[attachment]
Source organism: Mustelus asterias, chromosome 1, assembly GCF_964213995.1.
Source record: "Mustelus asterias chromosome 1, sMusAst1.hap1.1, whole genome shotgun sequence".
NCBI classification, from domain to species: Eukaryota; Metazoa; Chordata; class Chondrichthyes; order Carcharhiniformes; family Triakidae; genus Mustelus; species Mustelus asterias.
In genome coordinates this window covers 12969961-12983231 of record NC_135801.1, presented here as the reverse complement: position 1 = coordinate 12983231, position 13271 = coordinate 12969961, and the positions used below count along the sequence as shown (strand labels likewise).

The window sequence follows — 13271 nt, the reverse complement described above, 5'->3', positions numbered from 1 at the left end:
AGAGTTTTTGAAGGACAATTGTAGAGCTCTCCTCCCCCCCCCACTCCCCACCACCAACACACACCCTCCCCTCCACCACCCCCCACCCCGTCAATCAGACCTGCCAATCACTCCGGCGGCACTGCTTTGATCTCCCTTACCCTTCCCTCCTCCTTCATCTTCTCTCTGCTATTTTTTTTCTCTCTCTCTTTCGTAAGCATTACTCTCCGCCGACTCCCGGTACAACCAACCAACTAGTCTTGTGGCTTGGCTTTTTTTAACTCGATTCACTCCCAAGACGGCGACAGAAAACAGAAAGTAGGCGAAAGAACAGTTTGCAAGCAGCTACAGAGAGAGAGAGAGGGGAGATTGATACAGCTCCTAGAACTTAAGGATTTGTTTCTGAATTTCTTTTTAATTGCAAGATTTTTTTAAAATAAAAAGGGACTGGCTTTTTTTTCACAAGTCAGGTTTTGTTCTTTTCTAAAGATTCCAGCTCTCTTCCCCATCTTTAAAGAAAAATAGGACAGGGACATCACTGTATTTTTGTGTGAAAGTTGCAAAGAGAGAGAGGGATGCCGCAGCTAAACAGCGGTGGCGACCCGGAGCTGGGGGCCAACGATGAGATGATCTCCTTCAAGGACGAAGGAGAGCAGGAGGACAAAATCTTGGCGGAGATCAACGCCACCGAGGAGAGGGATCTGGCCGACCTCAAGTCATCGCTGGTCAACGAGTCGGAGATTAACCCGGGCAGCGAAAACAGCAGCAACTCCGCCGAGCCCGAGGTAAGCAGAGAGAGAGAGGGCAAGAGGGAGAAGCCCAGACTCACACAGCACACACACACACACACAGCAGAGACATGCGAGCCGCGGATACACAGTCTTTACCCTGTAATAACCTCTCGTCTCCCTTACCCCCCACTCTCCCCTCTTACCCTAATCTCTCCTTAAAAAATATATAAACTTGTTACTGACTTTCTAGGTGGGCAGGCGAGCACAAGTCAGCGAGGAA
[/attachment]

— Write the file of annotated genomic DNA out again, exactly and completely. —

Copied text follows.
Source organism: Mustelus asterias, chromosome 1, assembly GCF_964213995.1.
Source record: "Mustelus asterias chromosome 1, sMusAst1.hap1.1, whole genome shotgun sequence".
NCBI classification, from domain to species: Eukaryota; Metazoa; Chordata; class Chondrichthyes; order Carcharhiniformes; family Triakidae; genus Mustelus; species Mustelus asterias.
In genome coordinates this window covers 12969961-12983231 of record NC_135801.1, presented here as the reverse complement: position 1 = coordinate 12983231, position 13271 = coordinate 12969961, and the positions used below count along the sequence as shown (strand labels likewise).

The window sequence follows — 13271 nt, the reverse complement described above, 5'->3', positions numbered from 1 at the left end:
AGAGTTTTTGAAGGACAATTGTAGAGCTCTCCTCCCCCCCCCACTCCCCACCACCAACACACACCCTCCCCTCCACCACCCCCCACCCCGTCAATCAGACCTGCCAATCACTCCGGCGGCACTGCTTTGATCTCCCTTACCCTTCCCTCCTCCTTCATCTTCTCTCTGCTATTTTTTTTCTCTCTCTCTTTCGTAAGCATTACTCTCCGCCGACTCCCGGTACAACCAACCAACTAGTCTTGTGGCTTGGCTTTTTTTAACTCGATTCACTCCCAAGACGGCGACAGAAAACAGAAAGTAGGCGAAAGAACAGTTTGCAAGCAGCTACAGAGAGAGAGAGAGGGGAGATTGATACAGCTCCTAGAACTTAAGGATTTGTTTCTGAATTTCTTTTTAATTGCAAGATTTTTTTAAAATAAAAAGGGACTGGCTTTTTTTTCACAAGTCAGGTTTTGTTCTTTTCTAAAGATTCCAGCTCTCTTCCCCATCTTTAAAGAAAAATAGGACAGGGACATCACTGTATTTTTGTGTGAAAGTTGCAAAGAGAGAGAGGGATGCCGCAGCTAAACAGCGGTGGCGACCCGGAGCTGGGGGCCAACGATGAGATGATCTCCTTCAAGGACGAAGGAGAGCAGGAGGACAAAATCTTGGCGGAGATCAACGCCACCGAGGAGAGGGATCTGGCCGACCTCAAGTCATCGCTGGTCAACGAGTCGGAGATTAACCCGGGCAGCGAAAACAGCAGCAACTCCGCCGAGCCCGAGGTAAGCAGAGAGAGAGAGGGCAAGAGGGAGAAGCCCAGACTCACACAGCACACACACACACACACAGCAGAGACATGCGAGCCGCGGATACACAGTCTTTACCCTGTAATAACCTCTCGTCTCCCTTACCCCCCACTCTCCCCTCTTACCCTAATCTCTCCTTAAAAAATATATAAACTTGTTACTGACTTTCTAGGTGGGCAGGCGAGCACAAGTCAGCGAGGAA